Starting Jobs

<p>I can either go to a school like Madison at 20-25 k or Northwestern at around 50 k. I will not recieve need-based aid. I was wondering the difference in staring jobs between a school like Madison vs. IVY league. Are starting jobs really that different salary wise, etc., or is it all about job performance? So overall, is the debt worth it?</p>

<p>It's a question we're all wondering. </p>

<p>Honestly, I've been told both ways. Going to an Ivy League college as an undergraduate, some say, is a waste of money and effort. You're going to be going up against extremely intelligent and capable people, and may even end up with a less than steller GPA, or class rank. What's important to employers, these people say, is your graduate school. So why ruin your admission to graduate school by not performing as well as you "normally" do in a tough, competitive Ivy League.</p>

<p>On the other hand, perhaps you don't want to go to a graduate school. Perhaps a Bachelor's degree is sufficient for your career path. Or alternatively, what if you are one of those people that can compete with the other Ivy Leaguers? Certainly, an Bachelor's at Princeton and a Master's at Harvard would be extremely impressive on a resume, as opposed to having a less well known undergraduate.</p>

<p>All that aside, the important thing is to pick a college that you'll enjoy attending. Somewhere that you can have fun, and not worry about placing at the bottom of your class, but can still find academically challenging.</p>

<p>So if you plan on graduate school, you would suggest not paying the 50k pricetag and going in debt.</p>

<p>It depends on your financial situation of course. I intend to apply for need-based aid, and over 75% of my colleges are private institutions with costs well over $50k. Why don't you just pay the pricetag? If you're not intending to apply for need based aid, then that implies that you can afford to pay off the cost.</p>

<p>Well, I think it can go either way. People can get top jobs coming out of both State U's and Ivies. However, the connections you will find at an Ivy, as well as the power that that brand-name carries, are a perk of the high price tag. I agree with some of the above posters - you should go where you enjoy attending. State U's and Ivies tend to have somewhat different environments, and you should go where you would be happiest.</p>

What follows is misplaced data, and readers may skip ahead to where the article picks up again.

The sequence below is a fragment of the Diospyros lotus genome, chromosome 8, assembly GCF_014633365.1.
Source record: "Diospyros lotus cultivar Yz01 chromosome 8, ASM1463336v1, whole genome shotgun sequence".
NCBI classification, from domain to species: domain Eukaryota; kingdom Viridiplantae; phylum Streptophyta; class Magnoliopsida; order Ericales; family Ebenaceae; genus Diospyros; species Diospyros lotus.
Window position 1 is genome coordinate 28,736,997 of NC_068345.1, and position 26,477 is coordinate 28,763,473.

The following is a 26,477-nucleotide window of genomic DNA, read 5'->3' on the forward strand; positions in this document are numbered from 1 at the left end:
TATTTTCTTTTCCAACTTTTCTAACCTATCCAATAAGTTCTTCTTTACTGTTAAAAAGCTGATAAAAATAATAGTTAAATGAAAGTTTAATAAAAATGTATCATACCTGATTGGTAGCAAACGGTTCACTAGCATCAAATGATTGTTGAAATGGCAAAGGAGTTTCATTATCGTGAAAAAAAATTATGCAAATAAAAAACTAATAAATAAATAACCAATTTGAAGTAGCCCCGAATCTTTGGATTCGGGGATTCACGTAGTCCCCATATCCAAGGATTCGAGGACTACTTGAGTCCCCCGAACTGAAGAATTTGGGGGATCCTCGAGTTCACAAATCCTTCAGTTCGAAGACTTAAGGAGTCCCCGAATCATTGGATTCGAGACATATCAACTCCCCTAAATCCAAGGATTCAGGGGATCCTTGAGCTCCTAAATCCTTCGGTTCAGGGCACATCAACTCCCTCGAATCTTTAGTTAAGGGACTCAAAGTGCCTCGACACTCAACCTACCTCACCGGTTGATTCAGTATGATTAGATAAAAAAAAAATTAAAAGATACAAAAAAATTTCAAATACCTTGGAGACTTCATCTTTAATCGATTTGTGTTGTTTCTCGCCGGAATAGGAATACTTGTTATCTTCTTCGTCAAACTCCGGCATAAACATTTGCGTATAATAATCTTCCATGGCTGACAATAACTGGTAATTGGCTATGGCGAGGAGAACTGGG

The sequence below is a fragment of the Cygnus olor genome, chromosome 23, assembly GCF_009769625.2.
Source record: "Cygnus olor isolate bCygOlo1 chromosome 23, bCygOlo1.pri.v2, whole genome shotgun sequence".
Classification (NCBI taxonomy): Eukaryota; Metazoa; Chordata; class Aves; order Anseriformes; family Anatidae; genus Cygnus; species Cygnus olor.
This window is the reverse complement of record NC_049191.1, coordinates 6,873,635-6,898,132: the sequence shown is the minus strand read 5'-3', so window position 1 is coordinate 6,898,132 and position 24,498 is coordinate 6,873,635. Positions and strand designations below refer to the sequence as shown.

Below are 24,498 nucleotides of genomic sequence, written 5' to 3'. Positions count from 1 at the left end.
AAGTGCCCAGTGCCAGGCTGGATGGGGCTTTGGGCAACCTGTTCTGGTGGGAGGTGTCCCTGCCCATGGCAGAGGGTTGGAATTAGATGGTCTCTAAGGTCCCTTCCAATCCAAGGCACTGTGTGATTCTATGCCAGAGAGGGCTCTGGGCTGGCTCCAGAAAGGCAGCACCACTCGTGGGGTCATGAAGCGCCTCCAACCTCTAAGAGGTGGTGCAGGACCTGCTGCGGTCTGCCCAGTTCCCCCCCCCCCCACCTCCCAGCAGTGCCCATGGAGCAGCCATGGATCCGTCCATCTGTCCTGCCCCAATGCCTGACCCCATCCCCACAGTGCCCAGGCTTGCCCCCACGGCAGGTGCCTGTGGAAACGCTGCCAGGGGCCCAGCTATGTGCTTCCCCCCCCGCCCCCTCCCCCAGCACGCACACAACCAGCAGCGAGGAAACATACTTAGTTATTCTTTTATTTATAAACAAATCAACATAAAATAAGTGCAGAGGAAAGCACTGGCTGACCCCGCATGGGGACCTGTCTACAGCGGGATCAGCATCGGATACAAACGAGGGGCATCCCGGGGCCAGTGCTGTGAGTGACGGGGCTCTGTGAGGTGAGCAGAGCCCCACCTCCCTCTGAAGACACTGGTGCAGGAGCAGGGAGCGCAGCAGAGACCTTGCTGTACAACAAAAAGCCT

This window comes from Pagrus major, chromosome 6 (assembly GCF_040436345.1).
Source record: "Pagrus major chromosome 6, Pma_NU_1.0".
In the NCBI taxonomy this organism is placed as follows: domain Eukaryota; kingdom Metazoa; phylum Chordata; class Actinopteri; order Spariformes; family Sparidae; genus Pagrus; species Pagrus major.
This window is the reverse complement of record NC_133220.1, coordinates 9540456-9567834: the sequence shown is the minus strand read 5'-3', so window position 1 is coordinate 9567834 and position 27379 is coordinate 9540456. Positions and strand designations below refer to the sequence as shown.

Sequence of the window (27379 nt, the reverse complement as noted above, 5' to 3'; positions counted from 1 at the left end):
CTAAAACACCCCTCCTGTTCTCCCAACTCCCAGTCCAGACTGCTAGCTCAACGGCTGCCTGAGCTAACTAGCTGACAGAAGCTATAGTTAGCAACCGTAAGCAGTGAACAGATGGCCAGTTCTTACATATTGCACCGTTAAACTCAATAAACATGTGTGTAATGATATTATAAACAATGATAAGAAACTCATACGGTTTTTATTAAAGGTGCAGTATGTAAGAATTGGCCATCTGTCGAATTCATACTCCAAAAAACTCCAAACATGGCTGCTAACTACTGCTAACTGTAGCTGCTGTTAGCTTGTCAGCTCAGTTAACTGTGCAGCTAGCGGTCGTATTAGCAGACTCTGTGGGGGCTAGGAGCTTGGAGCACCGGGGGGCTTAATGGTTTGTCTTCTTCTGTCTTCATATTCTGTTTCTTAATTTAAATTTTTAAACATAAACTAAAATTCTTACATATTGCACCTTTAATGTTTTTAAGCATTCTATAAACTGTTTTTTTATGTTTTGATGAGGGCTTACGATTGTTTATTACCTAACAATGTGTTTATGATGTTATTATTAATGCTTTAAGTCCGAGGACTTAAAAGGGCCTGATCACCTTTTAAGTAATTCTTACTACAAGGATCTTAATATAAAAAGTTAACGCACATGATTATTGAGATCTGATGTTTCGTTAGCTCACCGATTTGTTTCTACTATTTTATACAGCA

<p>Furthermore, if you plan on living and working in a certain area (like Wisconsin) then Madison does carry a lot of clout with employers around here. I think, depending on the state, the flagship school can have a LOT of prestige. I don't think it's quite on the same level of an Ivy, but to many, especially in a rural area, the flagship U can be the pinnacle of higher education, and employers will most certainly respect that.</p>

<p>My parents make a lot so need - based aid is highly unlikely. And i don't think Northwestern gives out merit based aid either. I do not want much debt, and my parents do not want to pay this much for three children. They could afford it, but would rather spend less. And i like RoxSox point - Companies like IBM, 3M, Medtronic, Best Buy, etc. do interviews at MN and Madison and are in the minneapolis area.</p>

<p>In general, I would say if you're wealthy enough to not qualify for need-based at even at schools like Harvard with very generous FA policies, you should try to attend an Ivy League caliber school (if it "fits" you well) because you might have the exact same career and life path at a state U but usually Ivy grads tend do better in the job market. A great college education is an excellent investment as according to BusinessWeek, a Harvard education over 30 years produces an annual return on investment of about 12.5%.</p>

<p>I'm too lazy to find it, but there's a study floating around that reveals the income of those attend Ivy League institutions is comparable to those who are accepted but choose to go to another school. (The caveat: low-income individuals, perhaps because they don't have the resources to make their own connections in the corporate world.) I imagine the results for a school like Northwestern are similar.</p>

<p>Of course, there are some jobs where pedigree is important, investment making being the most cited example.</p>